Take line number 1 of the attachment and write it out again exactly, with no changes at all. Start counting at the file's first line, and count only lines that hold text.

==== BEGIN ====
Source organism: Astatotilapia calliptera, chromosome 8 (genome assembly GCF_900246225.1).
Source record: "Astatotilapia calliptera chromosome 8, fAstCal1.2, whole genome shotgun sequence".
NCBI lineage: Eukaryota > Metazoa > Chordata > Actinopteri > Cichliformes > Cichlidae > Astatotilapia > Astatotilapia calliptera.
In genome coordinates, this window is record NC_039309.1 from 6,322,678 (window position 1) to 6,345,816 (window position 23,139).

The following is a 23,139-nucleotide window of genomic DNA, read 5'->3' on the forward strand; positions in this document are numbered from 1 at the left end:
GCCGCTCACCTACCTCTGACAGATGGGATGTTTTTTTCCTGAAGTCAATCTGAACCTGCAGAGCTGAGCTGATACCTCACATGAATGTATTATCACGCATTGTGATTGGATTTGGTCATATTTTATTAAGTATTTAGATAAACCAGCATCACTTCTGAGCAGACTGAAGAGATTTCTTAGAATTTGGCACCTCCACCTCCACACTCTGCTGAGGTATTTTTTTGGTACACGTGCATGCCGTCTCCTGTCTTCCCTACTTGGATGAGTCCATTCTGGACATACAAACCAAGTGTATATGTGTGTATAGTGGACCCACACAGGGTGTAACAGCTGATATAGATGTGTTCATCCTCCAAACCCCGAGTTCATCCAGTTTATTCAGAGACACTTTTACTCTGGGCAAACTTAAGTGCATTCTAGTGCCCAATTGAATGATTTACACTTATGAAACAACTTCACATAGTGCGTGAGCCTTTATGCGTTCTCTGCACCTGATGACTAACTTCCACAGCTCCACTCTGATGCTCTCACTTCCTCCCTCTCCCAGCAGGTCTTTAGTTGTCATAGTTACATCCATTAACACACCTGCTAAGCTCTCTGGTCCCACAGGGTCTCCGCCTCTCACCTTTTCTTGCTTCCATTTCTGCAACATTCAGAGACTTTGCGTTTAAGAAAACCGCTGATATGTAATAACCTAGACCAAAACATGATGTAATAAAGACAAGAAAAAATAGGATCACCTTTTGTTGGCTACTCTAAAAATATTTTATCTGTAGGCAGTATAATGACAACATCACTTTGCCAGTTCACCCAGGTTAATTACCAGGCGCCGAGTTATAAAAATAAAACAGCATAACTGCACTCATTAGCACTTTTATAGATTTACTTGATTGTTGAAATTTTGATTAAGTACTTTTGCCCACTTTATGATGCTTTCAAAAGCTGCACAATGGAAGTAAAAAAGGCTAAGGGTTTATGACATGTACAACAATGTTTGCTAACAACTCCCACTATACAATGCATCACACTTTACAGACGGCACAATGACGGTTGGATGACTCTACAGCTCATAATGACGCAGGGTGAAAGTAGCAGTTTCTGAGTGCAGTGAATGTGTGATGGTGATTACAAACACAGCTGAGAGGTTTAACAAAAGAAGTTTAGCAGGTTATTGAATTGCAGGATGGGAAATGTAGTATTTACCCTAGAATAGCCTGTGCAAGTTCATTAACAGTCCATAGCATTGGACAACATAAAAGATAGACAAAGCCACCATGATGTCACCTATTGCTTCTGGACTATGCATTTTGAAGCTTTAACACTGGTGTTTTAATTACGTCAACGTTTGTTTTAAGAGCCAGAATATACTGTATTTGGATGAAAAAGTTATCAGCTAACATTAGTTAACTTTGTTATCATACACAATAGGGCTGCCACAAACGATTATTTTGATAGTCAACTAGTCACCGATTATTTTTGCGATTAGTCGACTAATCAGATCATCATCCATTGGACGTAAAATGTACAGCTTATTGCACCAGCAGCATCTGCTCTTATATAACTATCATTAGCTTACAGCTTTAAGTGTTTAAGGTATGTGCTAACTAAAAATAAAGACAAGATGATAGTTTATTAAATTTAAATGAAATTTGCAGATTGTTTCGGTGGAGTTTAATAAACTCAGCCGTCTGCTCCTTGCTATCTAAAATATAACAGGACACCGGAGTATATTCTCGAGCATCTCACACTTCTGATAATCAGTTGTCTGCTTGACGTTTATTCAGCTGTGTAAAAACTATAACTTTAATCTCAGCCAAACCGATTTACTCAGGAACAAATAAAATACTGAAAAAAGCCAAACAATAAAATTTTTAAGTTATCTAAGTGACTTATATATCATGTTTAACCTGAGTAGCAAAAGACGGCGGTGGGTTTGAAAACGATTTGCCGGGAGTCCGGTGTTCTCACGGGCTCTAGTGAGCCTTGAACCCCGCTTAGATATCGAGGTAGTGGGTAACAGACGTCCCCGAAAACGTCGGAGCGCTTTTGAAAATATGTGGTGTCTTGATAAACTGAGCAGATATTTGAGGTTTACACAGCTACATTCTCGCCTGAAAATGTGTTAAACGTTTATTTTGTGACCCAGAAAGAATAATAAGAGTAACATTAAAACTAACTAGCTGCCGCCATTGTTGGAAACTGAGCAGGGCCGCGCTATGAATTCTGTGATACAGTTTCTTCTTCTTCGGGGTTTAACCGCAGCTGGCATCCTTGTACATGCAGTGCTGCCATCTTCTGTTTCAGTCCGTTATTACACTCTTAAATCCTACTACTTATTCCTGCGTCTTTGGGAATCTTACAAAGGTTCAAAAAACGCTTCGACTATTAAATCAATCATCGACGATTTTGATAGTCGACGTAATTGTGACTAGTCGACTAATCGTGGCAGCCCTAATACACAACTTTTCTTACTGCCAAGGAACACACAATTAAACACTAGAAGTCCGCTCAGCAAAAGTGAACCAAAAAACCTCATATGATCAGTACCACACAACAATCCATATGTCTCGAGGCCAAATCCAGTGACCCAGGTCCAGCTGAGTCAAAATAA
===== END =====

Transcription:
Source organism: Astatotilapia calliptera, chromosome 8 (genome assembly GCF_900246225.1).